United States of America -- New York -- Suffolk County -- Cold Spring Harbor
Scope and Contents:
The folders include a worksheet, site map, copies of articles, plant list.
The Henry W. de Forest Estate.
This property comprises lands formerly part of the Henry Wheeler de Forest estate. The buildings include Ballybung, built on site of the demolished mansion, and Airslie, a Federal-period farmhouse. Close to the water's edge, the de Forest family erected an Italianate-style house, which they called Nethermuir. The grounds slope down to the water, and were planted with rare trees such as cryptomeria, ginkgo, beeches, and fir. According to a 1921 visit to the garden by the Garden Club of America, the garden was an "old-fashioned walled garden" with best blooming times in May and June. Henry W. de Forest contracted with Olmsted Borthers to create the walled garden. Wooden arbors existed at the lower end, while a free-standing stone tea house and wrought-iron gates remain near the six planting quadrants. The specialty was dogwood and wall plantings. The formal walled garden was later subdivided into three separate parcels. Today, much of the box remains, but little, if any, other plant material survives. Several features include winding paths, open spaces with garden vistas, and the curved driveway at Airslie House.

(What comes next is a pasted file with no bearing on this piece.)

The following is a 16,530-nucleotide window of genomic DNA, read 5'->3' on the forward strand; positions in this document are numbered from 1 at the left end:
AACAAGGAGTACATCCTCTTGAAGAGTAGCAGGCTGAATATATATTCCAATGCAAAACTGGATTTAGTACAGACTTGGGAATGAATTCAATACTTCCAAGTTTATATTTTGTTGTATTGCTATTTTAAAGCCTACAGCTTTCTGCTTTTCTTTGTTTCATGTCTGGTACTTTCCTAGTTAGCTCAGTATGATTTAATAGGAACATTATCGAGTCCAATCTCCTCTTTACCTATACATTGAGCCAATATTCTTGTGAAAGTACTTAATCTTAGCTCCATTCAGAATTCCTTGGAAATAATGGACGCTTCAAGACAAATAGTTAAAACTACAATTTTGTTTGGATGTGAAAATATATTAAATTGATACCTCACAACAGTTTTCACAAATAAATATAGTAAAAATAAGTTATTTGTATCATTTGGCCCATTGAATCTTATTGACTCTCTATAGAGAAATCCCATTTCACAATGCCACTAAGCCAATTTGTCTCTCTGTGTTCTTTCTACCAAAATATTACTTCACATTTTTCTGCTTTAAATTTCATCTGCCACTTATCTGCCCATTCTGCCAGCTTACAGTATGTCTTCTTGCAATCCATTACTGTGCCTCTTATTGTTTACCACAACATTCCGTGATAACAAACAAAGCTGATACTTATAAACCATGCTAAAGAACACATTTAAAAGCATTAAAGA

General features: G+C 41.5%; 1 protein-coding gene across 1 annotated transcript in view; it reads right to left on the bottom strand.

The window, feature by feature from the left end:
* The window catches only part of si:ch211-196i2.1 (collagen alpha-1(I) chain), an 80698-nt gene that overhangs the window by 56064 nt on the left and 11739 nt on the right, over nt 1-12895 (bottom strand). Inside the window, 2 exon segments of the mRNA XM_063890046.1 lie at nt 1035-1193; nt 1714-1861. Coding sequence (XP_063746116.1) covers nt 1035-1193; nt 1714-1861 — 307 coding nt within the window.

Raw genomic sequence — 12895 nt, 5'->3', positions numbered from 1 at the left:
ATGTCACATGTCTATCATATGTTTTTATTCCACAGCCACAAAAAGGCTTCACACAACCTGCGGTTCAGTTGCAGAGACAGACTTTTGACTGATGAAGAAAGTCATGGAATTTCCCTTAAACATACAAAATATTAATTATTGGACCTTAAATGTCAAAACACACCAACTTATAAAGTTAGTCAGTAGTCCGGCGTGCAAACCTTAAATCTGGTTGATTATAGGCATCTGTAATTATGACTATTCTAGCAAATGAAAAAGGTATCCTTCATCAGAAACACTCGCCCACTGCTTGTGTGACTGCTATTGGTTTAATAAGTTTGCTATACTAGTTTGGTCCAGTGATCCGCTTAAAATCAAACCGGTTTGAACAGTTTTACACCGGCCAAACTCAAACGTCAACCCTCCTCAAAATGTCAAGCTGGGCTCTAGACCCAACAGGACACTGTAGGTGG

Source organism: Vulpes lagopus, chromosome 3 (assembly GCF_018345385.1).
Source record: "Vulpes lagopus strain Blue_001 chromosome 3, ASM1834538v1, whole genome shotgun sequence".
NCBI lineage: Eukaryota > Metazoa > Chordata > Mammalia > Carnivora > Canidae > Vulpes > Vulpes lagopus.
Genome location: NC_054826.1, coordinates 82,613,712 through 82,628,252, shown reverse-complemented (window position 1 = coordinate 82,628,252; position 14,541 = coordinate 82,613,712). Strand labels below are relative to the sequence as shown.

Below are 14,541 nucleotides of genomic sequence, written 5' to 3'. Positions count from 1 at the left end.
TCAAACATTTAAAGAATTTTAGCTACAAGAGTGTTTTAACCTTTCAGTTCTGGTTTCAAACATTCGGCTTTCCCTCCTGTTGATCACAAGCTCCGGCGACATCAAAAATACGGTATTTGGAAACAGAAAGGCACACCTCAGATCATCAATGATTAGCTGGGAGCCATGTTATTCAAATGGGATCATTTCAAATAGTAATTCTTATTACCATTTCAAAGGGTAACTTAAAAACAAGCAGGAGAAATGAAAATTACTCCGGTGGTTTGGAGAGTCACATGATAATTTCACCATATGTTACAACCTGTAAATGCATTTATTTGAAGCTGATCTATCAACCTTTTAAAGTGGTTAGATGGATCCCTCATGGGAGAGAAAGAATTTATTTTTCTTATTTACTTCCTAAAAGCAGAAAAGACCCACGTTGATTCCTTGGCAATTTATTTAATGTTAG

Persons and organizations associated with this garden include:Henry W. deForest (former owner); The Jones family (former owners, 1785-1978); Cold Spring Harbor Laboratory (owner, 1978-present); Frederick Law Olmsted, Jr. (landscape architect, 1906, 1909); Olmsted Brothers (landscape architects)
Nethermuir related holdings consist of 3 folders (8 glass lantern slides; 2 b&w photoprints; and 6 35 mm. slides)
Many drawings and photographs exist at Fairsted, Frederick Law Olmsted National Historic Site.
Records related to this site can be found at the Frederick Law Olmsted National Historic Site, Olmsted Job Number 03175, Henry and Julia DeForest.
See others in:
J. Horace McFarland Company Collection, 1900-1961.
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